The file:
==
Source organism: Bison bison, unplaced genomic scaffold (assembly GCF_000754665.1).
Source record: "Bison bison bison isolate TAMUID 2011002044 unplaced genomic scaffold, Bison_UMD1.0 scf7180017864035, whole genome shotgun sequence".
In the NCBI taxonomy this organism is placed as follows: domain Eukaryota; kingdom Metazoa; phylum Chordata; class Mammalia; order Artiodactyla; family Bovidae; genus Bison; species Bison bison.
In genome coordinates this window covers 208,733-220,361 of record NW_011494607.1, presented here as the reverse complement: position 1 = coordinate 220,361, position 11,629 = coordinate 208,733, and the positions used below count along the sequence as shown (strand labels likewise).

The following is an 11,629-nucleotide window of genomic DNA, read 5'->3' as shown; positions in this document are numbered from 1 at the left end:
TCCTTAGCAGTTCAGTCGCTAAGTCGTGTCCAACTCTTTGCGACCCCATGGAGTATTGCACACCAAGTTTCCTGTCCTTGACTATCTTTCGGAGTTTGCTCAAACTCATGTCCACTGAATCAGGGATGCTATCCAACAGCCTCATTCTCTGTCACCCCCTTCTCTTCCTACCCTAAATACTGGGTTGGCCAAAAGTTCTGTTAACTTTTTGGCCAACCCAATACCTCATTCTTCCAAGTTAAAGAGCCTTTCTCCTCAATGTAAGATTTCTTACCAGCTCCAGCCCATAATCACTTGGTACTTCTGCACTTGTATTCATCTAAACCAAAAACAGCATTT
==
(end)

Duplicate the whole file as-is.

Source organism: Bison bison, unplaced genomic scaffold (assembly GCF_000754665.1).
Source record: "Bison bison bison isolate TAMUID 2011002044 unplaced genomic scaffold, Bison_UMD1.0 scf7180017864035, whole genome shotgun sequence".
In the NCBI taxonomy this organism is placed as follows: domain Eukaryota; kingdom Metazoa; phylum Chordata; class Mammalia; order Artiodactyla; family Bovidae; genus Bison; species Bison bison.
In genome coordinates this window covers 208,733-220,361 of record NW_011494607.1, presented here as the reverse complement: position 1 = coordinate 220,361, position 11,629 = coordinate 208,733, and the positions used below count along the sequence as shown (strand labels likewise).

The following is an 11,629-nucleotide window of genomic DNA, read 5'->3' as shown; positions in this document are numbered from 1 at the left end:
TCCTTAGCAGTTCAGTCGCTAAGTCGTGTCCAACTCTTTGCGACCCCATGGAGTATTGCACACCAAGTTTCCTGTCCTTGACTATCTTTCGGAGTTTGCTCAAACTCATGTCCACTGAATCAGGGATGCTATCCAACAGCCTCATTCTCTGTCACCCCCTTCTCTTCCTACCCTAAATACTGGGTTGGCCAAAAGTTCTGTTAACTTTTTGGCCAACCCAATACCTCATTCTTCCAAGTTAAAGAGCCTTTCTCCTCAATGTAAGATTTCTTACCAGCTCCAGCCCATAATCACTTGGTACTTCTGCACTTGTATTCATCTAAACCAAAAACAGCATTT